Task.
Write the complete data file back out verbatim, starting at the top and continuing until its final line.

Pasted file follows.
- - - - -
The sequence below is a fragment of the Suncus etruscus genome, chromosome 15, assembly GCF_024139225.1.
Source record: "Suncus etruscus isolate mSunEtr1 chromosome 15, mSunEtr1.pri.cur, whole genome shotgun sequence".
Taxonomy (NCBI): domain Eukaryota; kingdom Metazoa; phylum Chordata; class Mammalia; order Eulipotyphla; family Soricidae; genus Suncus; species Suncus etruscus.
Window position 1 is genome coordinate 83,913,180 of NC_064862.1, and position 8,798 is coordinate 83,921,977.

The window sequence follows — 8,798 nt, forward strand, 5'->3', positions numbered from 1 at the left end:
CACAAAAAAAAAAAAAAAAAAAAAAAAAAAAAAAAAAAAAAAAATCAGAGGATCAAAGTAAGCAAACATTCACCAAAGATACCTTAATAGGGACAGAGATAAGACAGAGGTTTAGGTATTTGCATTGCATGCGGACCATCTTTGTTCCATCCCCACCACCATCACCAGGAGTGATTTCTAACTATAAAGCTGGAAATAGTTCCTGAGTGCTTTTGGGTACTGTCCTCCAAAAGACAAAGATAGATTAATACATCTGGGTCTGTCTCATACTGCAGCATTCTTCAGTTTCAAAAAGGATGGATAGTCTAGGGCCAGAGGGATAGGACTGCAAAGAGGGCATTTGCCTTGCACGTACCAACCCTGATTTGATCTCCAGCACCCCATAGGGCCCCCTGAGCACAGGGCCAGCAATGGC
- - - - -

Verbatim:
The sequence below is a fragment of the Suncus etruscus genome, chromosome 15, assembly GCF_024139225.1.
Source record: "Suncus etruscus isolate mSunEtr1 chromosome 15, mSunEtr1.pri.cur, whole genome shotgun sequence".
Taxonomy (NCBI): domain Eukaryota; kingdom Metazoa; phylum Chordata; class Mammalia; order Eulipotyphla; family Soricidae; genus Suncus; species Suncus etruscus.
Window position 1 is genome coordinate 83,913,180 of NC_064862.1, and position 8,798 is coordinate 83,921,977.

The window sequence follows — 8,798 nt, forward strand, 5'->3', positions numbered from 1 at the left end:
CACAAAAAAAAAAAAAAAAAAAAAAAAAAAAAAAAAAAAAAAAATCAGAGGATCAAAGTAAGCAAACATTCACCAAAGATACCTTAATAGGGACAGAGATAAGACAGAGGTTTAGGTATTTGCATTGCATGCGGACCATCTTTGTTCCATCCCCACCACCATCACCAGGAGTGATTTCTAACTATAAAGCTGGAAATAGTTCCTGAGTGCTTTTGGGTACTGTCCTCCAAAAGACAAAGATAGATTAATACATCTGGGTCTGTCTCATACTGCAGCATTCTTCAGTTTCAAAAAGGATGGATAGTCTAGGGCCAGAGGGATAGGACTGCAAAGAGGGCATTTGCCTTGCACGTACCAACCCTGATTTGATCTCCAGCACCCCATAGGGCCCCCTGAGCACAGGGCCAGCAATGGC